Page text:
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IoT and Security. Edge. Network. Tracking

November 15, 2016

Security and IoT is a topic impossible to avoid. With the days of modern APIs, and smart edge devices, the days of isolated LAN architectures are numbered.

Recent DDoS attacks show systemic vulnerability in IoT device deploys. Some have taken the walled garden approach: Do not allow the user/owners local access to their devices. But that is not really what the customers want.

Others go with the status quo from twenty years ago. They transparently indicate that their devices are for open, shared LANs, and one had best put a series of walls around them. To be technical: Put them in a virtual private network. This puts a load, without much benefit, on IT. It also ignores internal to network breaches... systematic or accidental.

There has to be a middle road, some set of practices that is acceptable to end points and users, and IT and the enterprise.Three seem to arise.

One: 
Make some effort with the edge devices. This is old school but just recently becoming standard practice for IoT devices. When "password" is used below it can be interchanged with the term "access token" or even "authentication method".

A. Make sure edge devices have passwords.
B. Close all access methods not related to setup and operation.
C. Make sure no setup or access method can be repeated quickly, either to probe for entry, or deny others service.


In a way the ABCs are non-negotiable. D is probably the hardest, but most important:

D. Make sure edge devices have good passwords.   
This can be done by demanding first configuration password changes... Good for pilots, but unscalable in interesting large deploys. The other way is to set a strong and unchangeable password... which cannot by any means be deduced from the network. Generating a password from a network interface MAC address is close to this... except when MAC addresses leak from LAN to WAN - like when MAC are used for generating other defaults. Keeping manufacturer "cloud" databases of passwords leaves the end device a brick when the service expires. [NOTE this does not imply the owner of the device or the LAN on which it resides should not build and maintain a database of passwords - that is just their responsibility]. The key seems to be a unique long and strong local password, easy for human or machine entry, stored out of band, and only locally accessible. There are patentable and trade secret pathways therein... so let us leave it at that *grin*. Much of the above deserves to be credited to James Lyne at a Xively Xperience 2015.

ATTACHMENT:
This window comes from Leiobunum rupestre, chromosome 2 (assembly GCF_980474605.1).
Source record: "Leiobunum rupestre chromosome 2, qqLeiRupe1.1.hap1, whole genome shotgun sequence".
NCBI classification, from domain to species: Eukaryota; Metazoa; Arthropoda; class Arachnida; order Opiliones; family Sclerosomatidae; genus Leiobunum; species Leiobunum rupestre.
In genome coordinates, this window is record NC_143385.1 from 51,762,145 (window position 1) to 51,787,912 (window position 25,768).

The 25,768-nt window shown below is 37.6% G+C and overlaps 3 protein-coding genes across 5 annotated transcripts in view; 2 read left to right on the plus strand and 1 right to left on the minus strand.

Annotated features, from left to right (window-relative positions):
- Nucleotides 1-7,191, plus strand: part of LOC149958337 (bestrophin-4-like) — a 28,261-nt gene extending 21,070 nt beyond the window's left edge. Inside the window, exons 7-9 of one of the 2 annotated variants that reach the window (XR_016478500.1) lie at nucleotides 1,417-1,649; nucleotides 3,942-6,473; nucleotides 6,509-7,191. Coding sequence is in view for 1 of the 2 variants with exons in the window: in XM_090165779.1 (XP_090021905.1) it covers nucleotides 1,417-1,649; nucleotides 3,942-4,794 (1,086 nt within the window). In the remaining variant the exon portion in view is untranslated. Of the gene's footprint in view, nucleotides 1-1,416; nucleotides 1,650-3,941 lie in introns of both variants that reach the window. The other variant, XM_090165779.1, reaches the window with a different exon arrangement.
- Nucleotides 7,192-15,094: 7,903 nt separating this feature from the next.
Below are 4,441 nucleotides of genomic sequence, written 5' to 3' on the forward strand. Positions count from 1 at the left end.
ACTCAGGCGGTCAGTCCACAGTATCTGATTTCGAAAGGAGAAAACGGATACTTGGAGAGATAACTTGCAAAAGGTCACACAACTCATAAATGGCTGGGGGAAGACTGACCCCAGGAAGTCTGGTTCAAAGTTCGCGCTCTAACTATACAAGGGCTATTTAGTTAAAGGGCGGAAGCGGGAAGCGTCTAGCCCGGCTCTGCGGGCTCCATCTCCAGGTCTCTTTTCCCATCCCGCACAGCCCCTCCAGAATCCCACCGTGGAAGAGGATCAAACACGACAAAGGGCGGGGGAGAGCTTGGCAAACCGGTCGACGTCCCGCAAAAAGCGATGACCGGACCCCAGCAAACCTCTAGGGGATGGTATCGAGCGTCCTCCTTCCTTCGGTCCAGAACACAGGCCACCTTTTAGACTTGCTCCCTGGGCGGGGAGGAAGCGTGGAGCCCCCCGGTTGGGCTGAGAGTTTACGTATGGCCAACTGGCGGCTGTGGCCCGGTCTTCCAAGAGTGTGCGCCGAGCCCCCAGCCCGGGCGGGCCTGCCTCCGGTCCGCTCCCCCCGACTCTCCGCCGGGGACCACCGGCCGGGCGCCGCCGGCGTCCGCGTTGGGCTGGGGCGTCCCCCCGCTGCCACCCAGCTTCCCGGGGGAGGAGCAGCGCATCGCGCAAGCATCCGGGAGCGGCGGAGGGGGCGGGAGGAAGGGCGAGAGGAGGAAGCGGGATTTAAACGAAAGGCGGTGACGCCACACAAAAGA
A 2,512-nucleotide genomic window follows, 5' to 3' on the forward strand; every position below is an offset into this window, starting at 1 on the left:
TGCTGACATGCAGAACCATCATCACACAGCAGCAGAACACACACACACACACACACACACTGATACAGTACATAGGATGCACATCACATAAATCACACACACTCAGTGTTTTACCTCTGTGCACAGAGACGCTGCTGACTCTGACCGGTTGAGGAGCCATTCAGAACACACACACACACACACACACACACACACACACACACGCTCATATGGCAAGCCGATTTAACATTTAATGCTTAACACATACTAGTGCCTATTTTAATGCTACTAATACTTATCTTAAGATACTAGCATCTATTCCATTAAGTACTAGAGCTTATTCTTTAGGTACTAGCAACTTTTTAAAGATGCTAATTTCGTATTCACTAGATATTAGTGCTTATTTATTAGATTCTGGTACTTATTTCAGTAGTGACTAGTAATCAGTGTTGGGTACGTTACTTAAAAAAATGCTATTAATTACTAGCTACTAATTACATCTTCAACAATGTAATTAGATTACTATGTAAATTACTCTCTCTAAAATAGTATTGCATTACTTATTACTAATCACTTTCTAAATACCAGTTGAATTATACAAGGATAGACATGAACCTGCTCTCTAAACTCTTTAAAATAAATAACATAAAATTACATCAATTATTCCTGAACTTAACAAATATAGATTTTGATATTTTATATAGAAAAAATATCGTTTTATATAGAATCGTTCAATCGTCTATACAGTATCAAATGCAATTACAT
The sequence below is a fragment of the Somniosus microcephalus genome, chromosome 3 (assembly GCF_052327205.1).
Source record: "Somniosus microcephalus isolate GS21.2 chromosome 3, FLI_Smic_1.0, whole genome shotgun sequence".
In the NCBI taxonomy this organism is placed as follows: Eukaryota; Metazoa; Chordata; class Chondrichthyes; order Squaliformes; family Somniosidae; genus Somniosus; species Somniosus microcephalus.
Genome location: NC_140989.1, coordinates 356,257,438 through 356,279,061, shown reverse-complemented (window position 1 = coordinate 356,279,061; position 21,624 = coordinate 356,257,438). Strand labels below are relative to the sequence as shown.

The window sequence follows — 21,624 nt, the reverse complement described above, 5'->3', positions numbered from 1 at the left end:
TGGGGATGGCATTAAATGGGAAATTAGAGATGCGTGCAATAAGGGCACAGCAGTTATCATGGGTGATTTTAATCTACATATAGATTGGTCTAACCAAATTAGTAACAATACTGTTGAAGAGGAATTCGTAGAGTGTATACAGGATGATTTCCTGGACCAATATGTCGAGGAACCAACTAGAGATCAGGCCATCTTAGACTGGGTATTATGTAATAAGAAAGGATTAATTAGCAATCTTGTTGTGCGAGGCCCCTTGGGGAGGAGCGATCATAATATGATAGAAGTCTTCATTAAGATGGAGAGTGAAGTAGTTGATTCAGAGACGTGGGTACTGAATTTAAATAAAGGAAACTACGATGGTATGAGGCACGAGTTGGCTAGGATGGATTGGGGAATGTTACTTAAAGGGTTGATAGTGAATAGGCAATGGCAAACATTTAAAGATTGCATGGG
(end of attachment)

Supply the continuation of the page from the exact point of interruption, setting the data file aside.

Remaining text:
Two: 
VPNs are still not easy to setup. And within a VPN their are no access controls. Modern IoT use cases of remote service beg for a way to keep the setup interfaces, for example of a motor controller and its allied pressing machine controller, available only to select external parties, while they freely communicate with each other directly in the LAN. This speaks to access control lists - ACLs. Modern microservice architectures are forging a pathway here where even "interprocess" communication needs and has ACL-like constructs. True ACL-likes are heavy weight and hard to configure... and add more pain to IT setup.

Can ACL-like setup, for by-port access tokens, be automatically templatized and deployed automatically? Software defined perimeter is an emrging standard with offerings from those like Cryptzone. Some like Illumio for VMs and containers have a method which might transfer well from IT to OT.

Three: 
Testing, tracking and logging. As well as one might develop edge and core and network and database strategies, they can be pried by inquiring minds, or they can be broken, by accident or misuse. One needs to do testing (like API testing by Smartbear, for development and production - DevOps)... but even more important, one needs continuous monitoring, so that one can learn each time something new arises -and something new will arise - one can find ways around passwords and network access controls.

At minimum on LAN and WAN, one should try watching transactions with NagiosWireshark tends to not run all the time, and MRTG is somewhat limited. And if one goes further there are tools for various types of tracking, like those from Genians and PRTG. I will go further than tools and suggest one needs to consult with someone who has experience in real world deployments, in the wild, large deploys and monitoring thereof. Like Cimetrics has with Analytikafor automation systems.



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